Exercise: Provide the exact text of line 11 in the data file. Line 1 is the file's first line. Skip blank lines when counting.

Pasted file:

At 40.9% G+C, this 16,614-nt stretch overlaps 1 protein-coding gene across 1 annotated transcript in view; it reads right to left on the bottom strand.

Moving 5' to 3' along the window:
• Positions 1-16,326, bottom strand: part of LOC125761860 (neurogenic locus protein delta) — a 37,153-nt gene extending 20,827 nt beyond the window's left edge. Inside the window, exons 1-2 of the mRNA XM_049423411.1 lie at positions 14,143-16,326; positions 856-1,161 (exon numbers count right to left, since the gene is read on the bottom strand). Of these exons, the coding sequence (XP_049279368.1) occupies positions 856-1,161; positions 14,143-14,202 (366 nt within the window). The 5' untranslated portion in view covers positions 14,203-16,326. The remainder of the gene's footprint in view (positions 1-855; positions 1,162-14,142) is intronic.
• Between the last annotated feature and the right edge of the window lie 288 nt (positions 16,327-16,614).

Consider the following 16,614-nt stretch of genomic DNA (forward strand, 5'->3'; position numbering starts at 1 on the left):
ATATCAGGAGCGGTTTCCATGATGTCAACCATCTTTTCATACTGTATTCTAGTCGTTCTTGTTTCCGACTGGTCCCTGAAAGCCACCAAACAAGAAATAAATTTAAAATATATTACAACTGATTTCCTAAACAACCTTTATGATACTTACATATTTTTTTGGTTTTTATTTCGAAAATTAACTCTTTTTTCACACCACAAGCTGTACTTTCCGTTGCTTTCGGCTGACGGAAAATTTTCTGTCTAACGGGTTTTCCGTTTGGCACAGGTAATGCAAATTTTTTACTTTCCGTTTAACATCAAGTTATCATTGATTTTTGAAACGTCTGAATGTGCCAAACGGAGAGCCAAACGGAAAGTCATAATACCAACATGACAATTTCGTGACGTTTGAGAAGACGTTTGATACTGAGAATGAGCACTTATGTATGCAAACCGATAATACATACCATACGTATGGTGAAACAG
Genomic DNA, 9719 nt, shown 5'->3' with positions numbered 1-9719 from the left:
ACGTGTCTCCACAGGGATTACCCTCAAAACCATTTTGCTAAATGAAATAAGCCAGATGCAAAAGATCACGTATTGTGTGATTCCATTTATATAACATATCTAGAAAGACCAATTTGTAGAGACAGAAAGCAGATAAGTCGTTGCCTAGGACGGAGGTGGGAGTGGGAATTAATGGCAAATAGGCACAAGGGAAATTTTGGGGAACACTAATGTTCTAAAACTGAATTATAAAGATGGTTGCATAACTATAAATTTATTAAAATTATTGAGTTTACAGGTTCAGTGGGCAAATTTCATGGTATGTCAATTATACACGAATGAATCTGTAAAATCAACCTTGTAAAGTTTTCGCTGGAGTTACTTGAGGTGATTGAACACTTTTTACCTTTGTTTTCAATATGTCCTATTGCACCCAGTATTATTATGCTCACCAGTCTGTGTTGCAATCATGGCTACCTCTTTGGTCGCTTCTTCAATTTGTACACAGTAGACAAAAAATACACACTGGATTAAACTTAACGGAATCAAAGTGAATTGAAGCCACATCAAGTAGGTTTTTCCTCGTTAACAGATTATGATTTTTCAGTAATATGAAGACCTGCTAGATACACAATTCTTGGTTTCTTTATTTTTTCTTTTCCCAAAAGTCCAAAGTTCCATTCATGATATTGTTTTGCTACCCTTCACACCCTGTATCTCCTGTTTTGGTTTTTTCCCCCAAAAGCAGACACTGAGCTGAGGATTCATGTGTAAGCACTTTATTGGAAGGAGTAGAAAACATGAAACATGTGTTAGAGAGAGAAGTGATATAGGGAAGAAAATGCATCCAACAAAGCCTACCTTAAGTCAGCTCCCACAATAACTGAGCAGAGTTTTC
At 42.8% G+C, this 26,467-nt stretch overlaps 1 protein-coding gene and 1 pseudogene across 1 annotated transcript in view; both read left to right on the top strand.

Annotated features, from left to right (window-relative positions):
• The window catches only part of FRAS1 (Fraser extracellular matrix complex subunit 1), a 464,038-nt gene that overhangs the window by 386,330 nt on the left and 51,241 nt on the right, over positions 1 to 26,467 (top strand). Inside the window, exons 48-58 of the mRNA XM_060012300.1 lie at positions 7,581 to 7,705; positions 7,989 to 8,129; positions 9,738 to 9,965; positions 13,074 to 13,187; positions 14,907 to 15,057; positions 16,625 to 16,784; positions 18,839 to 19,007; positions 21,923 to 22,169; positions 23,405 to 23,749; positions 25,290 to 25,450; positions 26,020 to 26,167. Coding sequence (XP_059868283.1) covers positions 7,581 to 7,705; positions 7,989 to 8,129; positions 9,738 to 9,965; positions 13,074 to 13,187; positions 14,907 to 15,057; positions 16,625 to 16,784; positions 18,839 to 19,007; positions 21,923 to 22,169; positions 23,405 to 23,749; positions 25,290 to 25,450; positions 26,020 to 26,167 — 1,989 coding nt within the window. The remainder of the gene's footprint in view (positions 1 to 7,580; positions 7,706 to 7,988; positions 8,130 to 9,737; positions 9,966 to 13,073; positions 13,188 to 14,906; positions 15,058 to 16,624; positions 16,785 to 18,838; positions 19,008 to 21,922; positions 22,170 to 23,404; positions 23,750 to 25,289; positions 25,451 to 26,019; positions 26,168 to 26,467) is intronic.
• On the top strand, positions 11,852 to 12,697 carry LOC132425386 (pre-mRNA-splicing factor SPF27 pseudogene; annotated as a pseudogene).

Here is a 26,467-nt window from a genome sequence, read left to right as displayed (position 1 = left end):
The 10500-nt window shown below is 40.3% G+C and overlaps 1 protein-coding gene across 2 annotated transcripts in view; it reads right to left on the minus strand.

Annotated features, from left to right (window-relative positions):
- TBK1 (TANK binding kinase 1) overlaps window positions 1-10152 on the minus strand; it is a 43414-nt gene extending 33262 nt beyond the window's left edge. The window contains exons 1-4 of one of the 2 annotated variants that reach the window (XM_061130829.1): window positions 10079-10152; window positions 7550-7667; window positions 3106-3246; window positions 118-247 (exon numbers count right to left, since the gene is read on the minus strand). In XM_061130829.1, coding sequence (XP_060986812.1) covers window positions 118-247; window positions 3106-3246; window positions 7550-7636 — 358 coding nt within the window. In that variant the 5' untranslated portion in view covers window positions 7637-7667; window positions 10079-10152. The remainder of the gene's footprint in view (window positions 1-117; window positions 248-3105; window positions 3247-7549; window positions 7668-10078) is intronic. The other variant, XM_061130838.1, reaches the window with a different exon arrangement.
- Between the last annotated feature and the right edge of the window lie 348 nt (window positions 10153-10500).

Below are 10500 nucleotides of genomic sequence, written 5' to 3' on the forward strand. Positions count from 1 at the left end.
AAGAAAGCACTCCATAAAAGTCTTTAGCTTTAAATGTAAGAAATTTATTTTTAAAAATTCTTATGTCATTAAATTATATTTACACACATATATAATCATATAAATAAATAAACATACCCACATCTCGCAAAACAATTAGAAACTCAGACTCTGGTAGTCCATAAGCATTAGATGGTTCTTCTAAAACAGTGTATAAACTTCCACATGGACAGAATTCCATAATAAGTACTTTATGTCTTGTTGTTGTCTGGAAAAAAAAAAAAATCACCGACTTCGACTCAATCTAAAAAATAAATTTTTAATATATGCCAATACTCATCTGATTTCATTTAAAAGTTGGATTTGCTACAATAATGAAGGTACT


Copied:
• The window catches only part of FRAS1 (Fraser extracellular matrix complex subunit 1), a 464,038-nt gene that overhangs the window by 386,330 nt on the left and 51,241 nt on the right, over positions 1 to 26,467 (top strand). Inside the window, exons 48-58 of the mRNA XM_060012300.1 lie at positions 7,581 to 7,705; positions 7,989 to 8,129; positions 9,738 to 9,965; positions 13,074 to 13,187; positions 14,907 to 15,057; positions 16,625 to 16,784; positions 18,839 to 19,007; positions 21,923 to 22,169; positions 23,405 to 23,749; positions 25,290 to 25,450; positions 26,020 to 26,167. Coding sequence (XP_059868283.1) covers positions 7,581 to 7,705; positions 7,989 to 8,129; positions 9,738 to 9,965; positions 13,074 to 13,187; positions 14,907 to 15,057; positions 16,625 to 16,784; positions 18,839 to 19,007; positions 21,923 to 22,169; positions 23,405 to 23,749; positions 25,290 to 25,450; positions 26,020 to 26,167 — 1,989 coding nt within the window. The remainder of the gene's footprint in view (positions 1 to 7,580; positions 7,706 to 7,988; positions 8,130 to 9,737; positions 9,966 to 13,073; positions 13,188 to 14,906; positions 15,058 to 16,624; positions 16,785 to 18,838; positions 19,008 to 21,922; positions 22,170 to 23,404; positions 23,750 to 25,289; positions 25,451 to 26,019; positions 26,168 to 26,467) is intronic.